Thistles new CD, Wild Wind, begins with a smoky clarinet line, itself an anomaly in the world of acoustic guitar-based folk rock. She sings, "You said you wanted to learn how to love without playing games/But I had to find myself so I got on a train.” Who among us hasnt had that urge? She goes on to ponder what life would be like if shed stayed, a question that creeps into even the most confident mind in the darkest and loneliest moments of the night. Throughout the album Thistle uses unexpected musical touches, like the clarinet providing the cool of jazz, and a bluesy, wailing harmonica in "On The Interstate” adding some spice. Her plucky voice even gets a bit accusative and raspy on "Fugitive.”

Thistle seems to take inspiration from the heartache of daily life, but her innate lyrical talent and bravery elevates her far above the fold of those who simply sing their diary entries. Thistles second CD is a breath of fresh air in American folk, and surely her career will be as tenacious as her namesake. Charlotte Thistle plays at 7 pm Thursday, March 24, at Territorial Vineyards. (21+ show) free. ã Vanessa Salvia



Catch the Drift

Billing themselves as socially conscious folk with the contemporary sounds of alternative country, the Low Tide Drifters are at home in the Eugene music scene. Their soul-filled ballads chronicle the "experiences and struggles of everyday working people.”

With an acoustic guitar, a banjo, a blues harp, and a harmonica, the Low Tide Drifters have crafted an old-time simple sound with universal appeal. Not as upbeat as bluegrass, the somber arrangements set the mood with bluesy lyrics sung by Nathan Wood and Kate Downing. Whether singing about struggling coastal towns or Lakeview loggers, the band has a strong Northwestern flavor. The group was described by singer-songwriter Melissa Ruth as "rough and tumble with a whole lotto heart. To me, the Low Tide Drifters are Oregon.”

The gentle guitar strumming, lively harmonica, and solemn duets that make up the Drifters sound is equally at home in bars as it is in restaurants and coffee shops. They command a pleasant, non-intrusive sound that beckons introspection. The group has been bringing their unique style to bars and festivals all over the state of Oregon for four years now. In 2009, they released their first EP Progress and Porchlights. The group also released "A Prayer for Josseline” as single, with all of the profits going to No More Deaths, a migrant rights organization in Tuscon, Ariz.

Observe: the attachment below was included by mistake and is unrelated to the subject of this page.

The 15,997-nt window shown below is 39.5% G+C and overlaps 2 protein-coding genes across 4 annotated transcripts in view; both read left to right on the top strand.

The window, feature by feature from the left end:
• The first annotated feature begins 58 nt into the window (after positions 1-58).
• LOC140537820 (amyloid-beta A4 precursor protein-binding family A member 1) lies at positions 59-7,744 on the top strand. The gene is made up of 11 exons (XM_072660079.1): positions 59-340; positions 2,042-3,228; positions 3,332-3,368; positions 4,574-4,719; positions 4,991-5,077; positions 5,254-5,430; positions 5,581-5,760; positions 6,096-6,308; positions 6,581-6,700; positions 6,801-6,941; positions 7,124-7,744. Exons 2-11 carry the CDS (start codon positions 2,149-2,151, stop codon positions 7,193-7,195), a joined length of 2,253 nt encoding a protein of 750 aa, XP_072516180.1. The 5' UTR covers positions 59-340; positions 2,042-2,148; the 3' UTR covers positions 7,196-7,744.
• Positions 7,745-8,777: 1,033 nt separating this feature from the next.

The Low Tide Drifters play with The Kindreds at Cozmic Pizza on Sunday, March 27. The show starts at 6:30 pm. Tickets are $3-$5. ã John Locanthi

 

 

Wynia Floats On Alone

It is a testament to an artists abilities when he or she can continue to change, evolve, and subvert the formula that made them successful without alienating their fan-base. Rob Wynia, lead vocalist and primary songwriter of Floater, continues to do just that both with his band, and now with his solo debut Iron By Water.

Fresh off touring behind last years Floater release Wake, Wynia has wasted no time getting right back out there on the road ® and as usual hes making Eugene, his former home, a tour stop. This time hes promoting a collection of quiet intimate songs more along the lines of Floaters acoustic experimentation than their arena-rocking tendencies. And appropriately hes chosen Sam Bonds Garage over Eugenes bigger and less intimate venues.

While words like "radio-friendly” were used to describe Wake, words like "darkly beautiful,” "soulful,” "simple” and "stark” are being used to describe Wynias first solo outing. On Iron By Water, his trademark emotive vocals are backed by lap steel guitar, violin, and cello in arrangements ranging from bluesy to operatic.

In the past when Floater unplugged their distortion pedals, Wynia has shown that hes an adept singer-songwriter who rides the line between folk rock and the ballad vibes of post-haircut Metallica. Floater fans might be biting their nails to find out if this solo outing means the end of their beloved band, but anyone whos followed Wynias career knows to expect the unexpected.

Rob Wynia plays a free preview all ages performance at 6pm on Friday March 25, at CD World, and 9:30 pm that night at Sam Bonds Garage with Rainbow Show featuring Pete Corrett, also of Floater. ã William Kennedy